This is a great trick for creating a working stove when you don’t have much equipment with you. The process is time consuming and slightly difficult, but if you don’t have a stove or a grill, or you want a cool camping party-trick, the log stove may be a good last resort.
All you need to create the stove is a saw, and axe, and a large (about 18-inch diameter) dead log.
To start, cut a 12 to 18-inch segment of the log. Cut it as flat as possible on both ends, as it will need to stand up straight, and be flat enough to support whatever pots or pans you will be using. Strip away the bark with a rock or an axe, leaving just the stump.
Next, cut the stump into 4 vertical quarters. Big logs can be difficult to cut in one swing, but there are some tricks you can use to keep the cut open in order to get a second shot at it, like wedging in small woodchips. Alternatively, you can use the saw to cut it in half, and then use the axe to cut the more manageable halves into quarters. The result should look like this:
If you’ve cut the bottom and top of the log flat, the pieces should be able to stand on their own. This is important, as they’ll need to stay up throughout the process. If you made a mistake, you can always surround the base of the log with rocks, which will help keep the pieces standing.
Keeping the pieces standing upright and facing each other, make a small amount of space between them. It should look the picture above. Next, take birch bark, small twigs and sticks, and anything flammable, and wedge them between the gap in the centre of the circle. Leave the four gaps on the side relatively clear, as they will be needed for airflow.
Next, light up the birch bark at the bottom, and make sure that the fire climbs up to the top. The birch bark and other kindling should ignite and create a small narrow fire at the centre of the four logs. As this fire heats up, it will ignite the inside portions of each of the logs, and should continue to burn at a steady pace for a very long time.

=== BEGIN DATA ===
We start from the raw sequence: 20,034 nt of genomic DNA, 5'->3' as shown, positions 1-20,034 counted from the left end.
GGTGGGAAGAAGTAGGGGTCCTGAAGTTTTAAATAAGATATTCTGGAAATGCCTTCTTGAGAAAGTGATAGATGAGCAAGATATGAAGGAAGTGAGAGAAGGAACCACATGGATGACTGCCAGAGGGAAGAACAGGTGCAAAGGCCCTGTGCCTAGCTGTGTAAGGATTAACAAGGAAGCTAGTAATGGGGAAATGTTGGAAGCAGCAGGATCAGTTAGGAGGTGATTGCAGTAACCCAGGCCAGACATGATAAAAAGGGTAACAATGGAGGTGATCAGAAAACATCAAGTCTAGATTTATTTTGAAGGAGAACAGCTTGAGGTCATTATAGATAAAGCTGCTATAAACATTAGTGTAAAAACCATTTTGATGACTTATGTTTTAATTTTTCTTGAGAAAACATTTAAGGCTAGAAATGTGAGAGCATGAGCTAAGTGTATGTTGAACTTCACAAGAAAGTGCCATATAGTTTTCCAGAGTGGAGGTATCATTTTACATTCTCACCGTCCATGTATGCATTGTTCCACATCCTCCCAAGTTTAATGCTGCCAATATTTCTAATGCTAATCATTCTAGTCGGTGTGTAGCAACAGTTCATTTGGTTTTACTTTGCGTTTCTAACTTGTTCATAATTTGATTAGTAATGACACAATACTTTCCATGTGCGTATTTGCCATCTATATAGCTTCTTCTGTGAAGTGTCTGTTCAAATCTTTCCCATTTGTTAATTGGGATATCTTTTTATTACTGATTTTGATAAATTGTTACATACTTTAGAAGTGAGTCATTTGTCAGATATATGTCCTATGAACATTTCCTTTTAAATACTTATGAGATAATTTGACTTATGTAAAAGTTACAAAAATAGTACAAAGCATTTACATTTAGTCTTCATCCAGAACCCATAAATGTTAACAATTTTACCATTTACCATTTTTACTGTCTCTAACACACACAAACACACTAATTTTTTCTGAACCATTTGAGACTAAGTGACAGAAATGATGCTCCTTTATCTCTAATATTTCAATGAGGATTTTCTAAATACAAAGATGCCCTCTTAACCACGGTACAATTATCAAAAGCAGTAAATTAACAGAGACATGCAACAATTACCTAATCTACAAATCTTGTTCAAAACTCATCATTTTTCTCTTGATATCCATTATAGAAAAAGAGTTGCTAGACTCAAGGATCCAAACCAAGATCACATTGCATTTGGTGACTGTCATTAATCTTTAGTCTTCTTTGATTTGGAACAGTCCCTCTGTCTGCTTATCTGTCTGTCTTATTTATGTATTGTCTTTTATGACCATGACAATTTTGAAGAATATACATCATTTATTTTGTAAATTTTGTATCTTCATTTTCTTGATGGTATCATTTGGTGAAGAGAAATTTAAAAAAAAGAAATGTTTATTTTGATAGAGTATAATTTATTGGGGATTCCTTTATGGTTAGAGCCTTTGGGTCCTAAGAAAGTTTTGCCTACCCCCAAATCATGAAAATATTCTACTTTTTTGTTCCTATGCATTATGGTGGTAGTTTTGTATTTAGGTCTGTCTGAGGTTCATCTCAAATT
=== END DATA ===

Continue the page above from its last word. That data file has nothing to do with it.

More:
Since the top of this contraption is flat, pots and pans can be placed on it, using the fire and heat within as a stove!
A few things to be careful of:
- If the log is too narrow, the pieces will not be able to stand on their own. A similar problem can occur if the pieces were cut incorrectly. If you are unsure, prop up the pieces with rocks.
- If the log segment is too long, the pieces will also be unsteady. The length of the segment should be determined based on the diameter to keep it as stable as possible.
- If the fire is off centre, it will burn through two of the segments instead of all four. Eventually it will collapse sideways as these deteriorate faster than the others.
- Space needs to be made between the logs to allow airflow to keep the fire burning.
- No matter how stable the logs appear, keep a close eye on them. Logs burn and the stove becomes less stable as time goes on.